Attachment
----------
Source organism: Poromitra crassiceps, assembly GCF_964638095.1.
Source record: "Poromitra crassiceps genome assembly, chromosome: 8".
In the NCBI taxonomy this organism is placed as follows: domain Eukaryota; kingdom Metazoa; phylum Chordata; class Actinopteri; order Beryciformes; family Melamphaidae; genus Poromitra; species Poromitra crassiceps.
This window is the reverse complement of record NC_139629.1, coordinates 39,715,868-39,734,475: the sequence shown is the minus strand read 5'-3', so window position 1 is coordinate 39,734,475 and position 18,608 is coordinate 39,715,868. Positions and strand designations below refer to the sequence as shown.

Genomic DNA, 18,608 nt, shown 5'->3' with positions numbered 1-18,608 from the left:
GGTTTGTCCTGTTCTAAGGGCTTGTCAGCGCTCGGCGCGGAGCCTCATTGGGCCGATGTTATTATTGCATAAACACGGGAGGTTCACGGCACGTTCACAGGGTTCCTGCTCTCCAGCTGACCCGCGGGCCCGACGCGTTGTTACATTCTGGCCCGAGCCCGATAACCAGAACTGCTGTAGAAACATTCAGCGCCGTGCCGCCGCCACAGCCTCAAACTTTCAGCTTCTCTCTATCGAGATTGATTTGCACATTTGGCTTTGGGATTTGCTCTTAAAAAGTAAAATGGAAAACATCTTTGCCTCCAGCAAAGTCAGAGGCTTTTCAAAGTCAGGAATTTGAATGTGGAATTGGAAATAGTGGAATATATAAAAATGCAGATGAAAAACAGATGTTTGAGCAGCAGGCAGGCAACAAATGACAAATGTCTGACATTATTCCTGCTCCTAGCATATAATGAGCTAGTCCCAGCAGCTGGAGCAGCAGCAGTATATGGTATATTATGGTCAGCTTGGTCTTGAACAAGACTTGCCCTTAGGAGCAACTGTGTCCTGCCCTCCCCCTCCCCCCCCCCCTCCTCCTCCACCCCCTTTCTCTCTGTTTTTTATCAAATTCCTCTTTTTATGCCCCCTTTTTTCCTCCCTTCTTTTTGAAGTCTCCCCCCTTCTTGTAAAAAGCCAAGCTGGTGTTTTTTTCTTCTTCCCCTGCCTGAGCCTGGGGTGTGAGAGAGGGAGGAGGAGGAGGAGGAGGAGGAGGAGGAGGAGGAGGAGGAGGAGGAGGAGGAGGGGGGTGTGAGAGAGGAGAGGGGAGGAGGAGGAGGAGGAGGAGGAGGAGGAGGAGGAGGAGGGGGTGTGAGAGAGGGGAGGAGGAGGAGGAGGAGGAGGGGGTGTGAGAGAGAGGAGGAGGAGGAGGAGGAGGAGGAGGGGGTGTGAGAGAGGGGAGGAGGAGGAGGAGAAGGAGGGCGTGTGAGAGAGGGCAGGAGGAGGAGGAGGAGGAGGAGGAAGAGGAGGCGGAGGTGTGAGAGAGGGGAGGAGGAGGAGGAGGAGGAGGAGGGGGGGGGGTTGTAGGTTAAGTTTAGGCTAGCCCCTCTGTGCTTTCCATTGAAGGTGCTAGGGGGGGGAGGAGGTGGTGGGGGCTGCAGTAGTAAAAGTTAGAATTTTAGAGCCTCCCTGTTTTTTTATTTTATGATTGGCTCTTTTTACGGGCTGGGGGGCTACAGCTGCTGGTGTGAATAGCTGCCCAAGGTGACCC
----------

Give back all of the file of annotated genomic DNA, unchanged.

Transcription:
Source organism: Poromitra crassiceps, assembly GCF_964638095.1.
Source record: "Poromitra crassiceps genome assembly, chromosome: 8".
In the NCBI taxonomy this organism is placed as follows: domain Eukaryota; kingdom Metazoa; phylum Chordata; class Actinopteri; order Beryciformes; family Melamphaidae; genus Poromitra; species Poromitra crassiceps.
This window is the reverse complement of record NC_139629.1, coordinates 39,715,868-39,734,475: the sequence shown is the minus strand read 5'-3', so window position 1 is coordinate 39,734,475 and position 18,608 is coordinate 39,715,868. Positions and strand designations below refer to the sequence as shown.

Genomic DNA, 18,608 nt, shown 5'->3' with positions numbered 1-18,608 from the left:
GGTTTGTCCTGTTCTAAGGGCTTGTCAGCGCTCGGCGCGGAGCCTCATTGGGCCGATGTTATTATTGCATAAACACGGGAGGTTCACGGCACGTTCACAGGGTTCCTGCTCTCCAGCTGACCCGCGGGCCCGACGCGTTGTTACATTCTGGCCCGAGCCCGATAACCAGAACTGCTGTAGAAACATTCAGCGCCGTGCCGCCGCCACAGCCTCAAACTTTCAGCTTCTCTCTATCGAGATTGATTTGCACATTTGGCTTTGGGATTTGCTCTTAAAAAGTAAAATGGAAAACATCTTTGCCTCCAGCAAAGTCAGAGGCTTTTCAAAGTCAGGAATTTGAATGTGGAATTGGAAATAGTGGAATATATAAAAATGCAGATGAAAAACAGATGTTTGAGCAGCAGGCAGGCAACAAATGACAAATGTCTGACATTATTCCTGCTCCTAGCATATAATGAGCTAGTCCCAGCAGCTGGAGCAGCAGCAGTATATGGTATATTATGGTCAGCTTGGTCTTGAACAAGACTTGCCCTTAGGAGCAACTGTGTCCTGCCCTCCCCCTCCCCCCCCCCCTCCTCCTCCACCCCCTTTCTCTCTGTTTTTTATCAAATTCCTCTTTTTATGCCCCCTTTTTTCCTCCCTTCTTTTTGAAGTCTCCCCCCTTCTTGTAAAAAGCCAAGCTGGTGTTTTTTTCTTCTTCCCCTGCCTGAGCCTGGGGTGTGAGAGAGGGAGGAGGAGGAGGAGGAGGAGGAGGAGGAGGAGGAGGAGGAGGAGGAGGAGGAGGGGGGTGTGAGAGAGGAGAGGGGAGGAGGAGGAGGAGGAGGAGGAGGAGGAGGAGGAGGAGGGGGTGTGAGAGAGGGGAGGAGGAGGAGGAGGAGGAGGGGGTGTGAGAGAGAGGAGGAGGAGGAGGAGGAGGAGGAGGGGGTGTGAGAGAGGGGAGGAGGAGGAGGAGAAGGAGGGCGTGTGAGAGAGGGCAGGAGGAGGAGGAGGAGGAGGAGGAAGAGGAGGCGGAGGTGTGAGAGAGGGGAGGAGGAGGAGGAGGAGGAGGAGGGGGGGGGGTTGTAGGTTAAGTTTAGGCTAGCCCCTCTGTGCTTTCCATTGAAGGTGCTAGGGGGGGGAGGAGGTGGTGGGGGCTGCAGTAGTAAAAGTTAGAATTTTAGAGCCTCCCTGTTTTTTTATTTTATGATTGGCTCTTTTTACGGGCTGGGGGGCTACAGCTGCTGGTGTGAATAGCTGCCCAAGGTGACCC